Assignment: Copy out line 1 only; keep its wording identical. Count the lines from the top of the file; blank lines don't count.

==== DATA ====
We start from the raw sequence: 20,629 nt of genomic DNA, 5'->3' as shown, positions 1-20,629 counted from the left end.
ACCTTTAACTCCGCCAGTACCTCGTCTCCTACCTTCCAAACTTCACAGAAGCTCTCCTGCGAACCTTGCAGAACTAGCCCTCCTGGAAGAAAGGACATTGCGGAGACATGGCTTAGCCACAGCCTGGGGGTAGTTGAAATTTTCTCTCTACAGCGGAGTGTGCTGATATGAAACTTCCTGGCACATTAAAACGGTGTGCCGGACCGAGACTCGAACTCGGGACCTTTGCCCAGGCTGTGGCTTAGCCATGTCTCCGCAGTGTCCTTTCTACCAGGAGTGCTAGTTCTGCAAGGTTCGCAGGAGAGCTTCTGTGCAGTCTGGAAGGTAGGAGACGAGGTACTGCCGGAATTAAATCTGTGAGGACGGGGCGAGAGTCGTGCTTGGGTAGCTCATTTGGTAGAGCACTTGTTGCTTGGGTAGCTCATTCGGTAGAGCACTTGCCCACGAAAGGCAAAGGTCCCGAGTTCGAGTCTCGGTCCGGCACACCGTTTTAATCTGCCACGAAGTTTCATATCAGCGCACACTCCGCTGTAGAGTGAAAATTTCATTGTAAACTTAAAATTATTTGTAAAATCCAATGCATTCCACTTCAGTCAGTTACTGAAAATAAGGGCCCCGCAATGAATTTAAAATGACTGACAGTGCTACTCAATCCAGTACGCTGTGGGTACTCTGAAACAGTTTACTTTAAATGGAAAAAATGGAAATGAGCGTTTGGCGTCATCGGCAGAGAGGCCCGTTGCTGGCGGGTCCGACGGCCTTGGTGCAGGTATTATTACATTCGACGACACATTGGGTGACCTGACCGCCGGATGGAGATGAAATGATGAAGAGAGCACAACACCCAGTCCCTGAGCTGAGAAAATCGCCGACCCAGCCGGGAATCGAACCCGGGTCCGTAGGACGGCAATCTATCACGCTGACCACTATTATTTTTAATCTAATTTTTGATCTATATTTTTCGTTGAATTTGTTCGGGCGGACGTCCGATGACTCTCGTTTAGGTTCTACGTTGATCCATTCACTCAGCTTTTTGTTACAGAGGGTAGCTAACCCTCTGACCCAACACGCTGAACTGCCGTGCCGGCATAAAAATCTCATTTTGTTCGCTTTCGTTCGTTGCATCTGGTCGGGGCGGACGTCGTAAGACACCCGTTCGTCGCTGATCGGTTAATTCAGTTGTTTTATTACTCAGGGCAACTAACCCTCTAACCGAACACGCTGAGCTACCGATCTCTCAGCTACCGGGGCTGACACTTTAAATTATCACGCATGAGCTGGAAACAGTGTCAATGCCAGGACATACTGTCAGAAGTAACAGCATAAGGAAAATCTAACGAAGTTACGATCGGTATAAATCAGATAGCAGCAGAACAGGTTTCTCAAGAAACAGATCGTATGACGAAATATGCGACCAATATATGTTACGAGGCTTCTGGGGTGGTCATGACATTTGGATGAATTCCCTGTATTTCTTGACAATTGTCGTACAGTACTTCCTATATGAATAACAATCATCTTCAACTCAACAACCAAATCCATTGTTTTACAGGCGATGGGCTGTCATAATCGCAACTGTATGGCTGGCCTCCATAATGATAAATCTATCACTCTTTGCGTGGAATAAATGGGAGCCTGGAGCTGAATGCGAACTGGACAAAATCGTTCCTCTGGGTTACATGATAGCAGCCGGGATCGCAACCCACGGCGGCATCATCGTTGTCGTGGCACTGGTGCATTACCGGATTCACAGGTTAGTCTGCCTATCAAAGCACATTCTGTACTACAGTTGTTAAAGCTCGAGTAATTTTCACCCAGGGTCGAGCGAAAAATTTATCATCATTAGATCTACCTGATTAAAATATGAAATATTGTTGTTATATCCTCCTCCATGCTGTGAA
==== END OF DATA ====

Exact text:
We start from the raw sequence: 20,629 nt of genomic DNA, 5'->3' as shown, positions 1-20,629 counted from the left end.